Tuesday, April 29, 2014
Sunday, April 27, 2014
Just thinking back and taking it all in, my memories of fly fishing through the years, and this past winter. The crazy stuff. Where conditions are so prime, yet your quarry is an elite professional athlete, navigating this big tail water fishery, where it calls home. The Yuba creed is another wild angry trout that tests skills from success, to utter shame. I sit here at 6,200 feet above the Truckee area thinking back on the most awesome dry fly fishing I've had in over a decade. 2014 and the low water on the Lower Yuba River favored the bugs, and the persistent trout stalker patrolling the banks. It was sick. From my crew, to my friends, to my fellow GCFF club members, and by other fans who heavily emailed me, called, and texted the most amazing results that were day makers. These are folks that fish all the time, have extensive knowledge, and a highly set skill rate. That’s what it takes on the Lower Yuba. That’s the allure that keeps hardy veterans, and aspiring walk and wade adventurers coming back and experiencing that golden moment of “the take”. But don’t forget those unexplainable lucky days where you can do no wrong. It so weird isn't it? Why does it happen? I don’t get it. Never will.
Patrol the bank, that’s what you do. When you put in multiple days on any water you become in tune with your favorite section. That’s your area. You know it well. You’re the ruler. You know exactly where they like to lay, and what time they come into the skinny bank water to feed on those twitchy legged, Skwala stoneflies. By opening your senses to the rhythms of the land and water around you, more questions are answered, and your knowledge increases. Processing information and applying it to your next challenge, only to get your ass handed to you once again. Most anglers just give up, others like me just stop and observe. Another question answered.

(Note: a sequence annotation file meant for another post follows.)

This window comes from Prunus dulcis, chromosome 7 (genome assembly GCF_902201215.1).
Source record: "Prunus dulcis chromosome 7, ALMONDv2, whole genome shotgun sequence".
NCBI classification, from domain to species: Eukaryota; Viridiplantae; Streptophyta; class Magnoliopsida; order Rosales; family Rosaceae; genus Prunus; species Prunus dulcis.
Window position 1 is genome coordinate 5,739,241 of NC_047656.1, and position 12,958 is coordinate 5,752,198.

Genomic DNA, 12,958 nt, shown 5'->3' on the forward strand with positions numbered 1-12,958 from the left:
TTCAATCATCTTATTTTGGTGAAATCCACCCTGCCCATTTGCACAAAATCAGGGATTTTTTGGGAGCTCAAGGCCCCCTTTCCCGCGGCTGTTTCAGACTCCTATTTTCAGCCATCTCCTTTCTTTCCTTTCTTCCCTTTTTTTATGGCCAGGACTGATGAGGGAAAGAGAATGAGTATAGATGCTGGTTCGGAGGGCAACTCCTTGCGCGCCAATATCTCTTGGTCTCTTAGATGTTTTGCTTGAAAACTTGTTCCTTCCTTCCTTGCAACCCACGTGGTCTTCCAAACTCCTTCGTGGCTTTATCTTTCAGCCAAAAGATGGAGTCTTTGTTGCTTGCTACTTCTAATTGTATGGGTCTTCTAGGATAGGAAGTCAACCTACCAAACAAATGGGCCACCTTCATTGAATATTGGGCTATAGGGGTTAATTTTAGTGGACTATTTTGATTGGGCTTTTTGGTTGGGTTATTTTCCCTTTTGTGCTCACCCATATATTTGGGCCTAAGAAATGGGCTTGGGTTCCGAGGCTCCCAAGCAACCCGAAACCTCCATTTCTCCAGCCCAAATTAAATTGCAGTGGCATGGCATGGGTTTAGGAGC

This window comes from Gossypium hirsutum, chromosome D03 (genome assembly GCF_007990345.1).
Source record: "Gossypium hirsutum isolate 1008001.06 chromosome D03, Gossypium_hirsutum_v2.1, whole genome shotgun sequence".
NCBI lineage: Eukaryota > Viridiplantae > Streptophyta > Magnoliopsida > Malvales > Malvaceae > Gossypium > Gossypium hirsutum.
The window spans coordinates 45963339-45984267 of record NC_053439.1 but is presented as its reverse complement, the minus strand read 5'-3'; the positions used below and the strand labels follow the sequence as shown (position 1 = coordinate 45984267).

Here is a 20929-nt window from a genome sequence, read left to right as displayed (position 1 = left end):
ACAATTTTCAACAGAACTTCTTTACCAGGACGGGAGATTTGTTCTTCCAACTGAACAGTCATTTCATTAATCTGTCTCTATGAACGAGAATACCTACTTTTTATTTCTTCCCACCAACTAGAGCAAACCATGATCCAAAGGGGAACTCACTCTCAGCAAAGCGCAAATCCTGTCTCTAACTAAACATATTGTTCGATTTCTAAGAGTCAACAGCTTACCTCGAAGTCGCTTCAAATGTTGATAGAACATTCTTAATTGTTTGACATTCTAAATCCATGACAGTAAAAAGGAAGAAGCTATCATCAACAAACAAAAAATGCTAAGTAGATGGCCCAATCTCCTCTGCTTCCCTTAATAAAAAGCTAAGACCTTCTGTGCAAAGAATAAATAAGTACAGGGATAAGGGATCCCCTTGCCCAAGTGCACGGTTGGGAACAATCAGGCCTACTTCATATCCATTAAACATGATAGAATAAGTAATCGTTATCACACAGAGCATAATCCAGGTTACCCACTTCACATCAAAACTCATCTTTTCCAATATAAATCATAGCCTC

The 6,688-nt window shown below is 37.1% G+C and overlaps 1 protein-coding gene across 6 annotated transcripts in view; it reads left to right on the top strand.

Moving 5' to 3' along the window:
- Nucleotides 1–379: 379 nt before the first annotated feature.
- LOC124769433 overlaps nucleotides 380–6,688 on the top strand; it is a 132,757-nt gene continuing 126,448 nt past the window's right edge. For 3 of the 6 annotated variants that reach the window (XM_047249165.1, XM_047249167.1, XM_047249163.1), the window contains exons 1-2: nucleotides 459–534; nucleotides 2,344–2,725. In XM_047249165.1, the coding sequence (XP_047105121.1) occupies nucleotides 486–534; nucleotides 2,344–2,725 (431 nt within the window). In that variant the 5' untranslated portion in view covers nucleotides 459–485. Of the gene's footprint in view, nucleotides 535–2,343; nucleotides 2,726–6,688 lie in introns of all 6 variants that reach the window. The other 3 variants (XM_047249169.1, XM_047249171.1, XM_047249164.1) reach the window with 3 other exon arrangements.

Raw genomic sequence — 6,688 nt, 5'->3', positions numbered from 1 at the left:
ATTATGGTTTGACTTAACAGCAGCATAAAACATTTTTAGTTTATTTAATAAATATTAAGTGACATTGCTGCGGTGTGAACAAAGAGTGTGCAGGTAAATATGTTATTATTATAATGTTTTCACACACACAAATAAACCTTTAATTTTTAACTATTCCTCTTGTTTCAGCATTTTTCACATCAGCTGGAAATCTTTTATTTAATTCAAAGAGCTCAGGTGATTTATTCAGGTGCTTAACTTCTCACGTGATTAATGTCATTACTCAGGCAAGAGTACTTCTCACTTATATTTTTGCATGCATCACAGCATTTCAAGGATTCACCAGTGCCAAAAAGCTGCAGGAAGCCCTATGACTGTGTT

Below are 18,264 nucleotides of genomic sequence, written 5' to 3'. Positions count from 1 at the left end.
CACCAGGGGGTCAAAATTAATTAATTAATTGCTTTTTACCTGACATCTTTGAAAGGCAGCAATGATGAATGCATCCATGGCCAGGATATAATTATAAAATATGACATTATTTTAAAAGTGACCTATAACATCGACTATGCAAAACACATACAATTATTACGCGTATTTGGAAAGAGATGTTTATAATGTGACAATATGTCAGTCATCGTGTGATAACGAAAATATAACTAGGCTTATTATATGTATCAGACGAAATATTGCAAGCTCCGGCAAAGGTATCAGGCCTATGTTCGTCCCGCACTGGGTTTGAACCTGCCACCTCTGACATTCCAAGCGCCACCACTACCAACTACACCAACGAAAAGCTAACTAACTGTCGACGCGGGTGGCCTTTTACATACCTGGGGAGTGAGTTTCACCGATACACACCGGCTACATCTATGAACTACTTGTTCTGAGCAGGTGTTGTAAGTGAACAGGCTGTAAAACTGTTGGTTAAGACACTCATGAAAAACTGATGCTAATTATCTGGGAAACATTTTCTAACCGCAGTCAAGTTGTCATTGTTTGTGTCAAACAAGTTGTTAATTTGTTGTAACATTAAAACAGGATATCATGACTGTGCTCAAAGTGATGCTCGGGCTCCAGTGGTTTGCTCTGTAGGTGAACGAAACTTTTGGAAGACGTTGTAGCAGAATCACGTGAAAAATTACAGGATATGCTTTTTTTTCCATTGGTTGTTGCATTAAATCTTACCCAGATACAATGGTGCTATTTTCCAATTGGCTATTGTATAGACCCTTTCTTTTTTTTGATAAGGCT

There were days when I went solo, and after hiking across the cobbles and gravel bars I was rewarded with nobody around me. A solitude day on the Yuba is one to appreciate. The weather this past so called “winter” was unbelievable, above average temps, and little precipitation. I would get out onto the river, or on a good hike, and just say out loud “Really?”, “Is this really happening?” “Come on, make it rain dude!” We did get some pretty good onslaughts of weather in the foothills which translates to the Yuba being blown. We had at least a half dozen days where it was perfect mayfly weather with low sticky clouds, a light drizzle, and warm air. I saw the biggest BWO hatch ever; it was so profuse and thick! I was wading mid river up to my thighs, looking upriver and watching dun after dun float by or emerge in the hundreds, which translates to thousands as the clock ticked by. When I see events like this I’m distracted from fishing, it’s tough to concentrate. Why the hell do I like bugs so much? Fascination leads to a better presentation.
Every trip out there, something new with technique was learned, or modified, on those long technical dry fly presentations of precision. With big water comes complex shifting seams, every drift is different, and always changing in accordance with the fluctuating flows. It’s got to be drag free. That’s the goal most of the time anyways. When it all goes right and you make connection, the button is engaged on the missile launcher, and out comes a 18” Yuba rainbow model at pace! They’re so pissed. Better check your knots again.
Man, I really miss it, but it’s time to move up to the high country as the Northern Sierra awakens and warms up. Despite low water conditions that lay ahead of us for summer, I have a feeling this one is going to be a special one, with some great times on the water. I can’t explain it, you know, you've been there. It’s just a feeling, a hunch if you will. Bring on the heat.
Tuesday, April 22, 2014
The Middle Fork Feather River has been fishing fair to good in the “early opener” section of the upper river. Stream side native grasses are starting to green up, and the first wild flowers of the area are just starting to pop open. Fishing pressure has been light, and on my last visit there my guests and I were the only anglers on the water. Water temperatures are still dictating success; the last reading was 50 to 55 degrees, up a few degrees but still a few degrees away from prime conditions.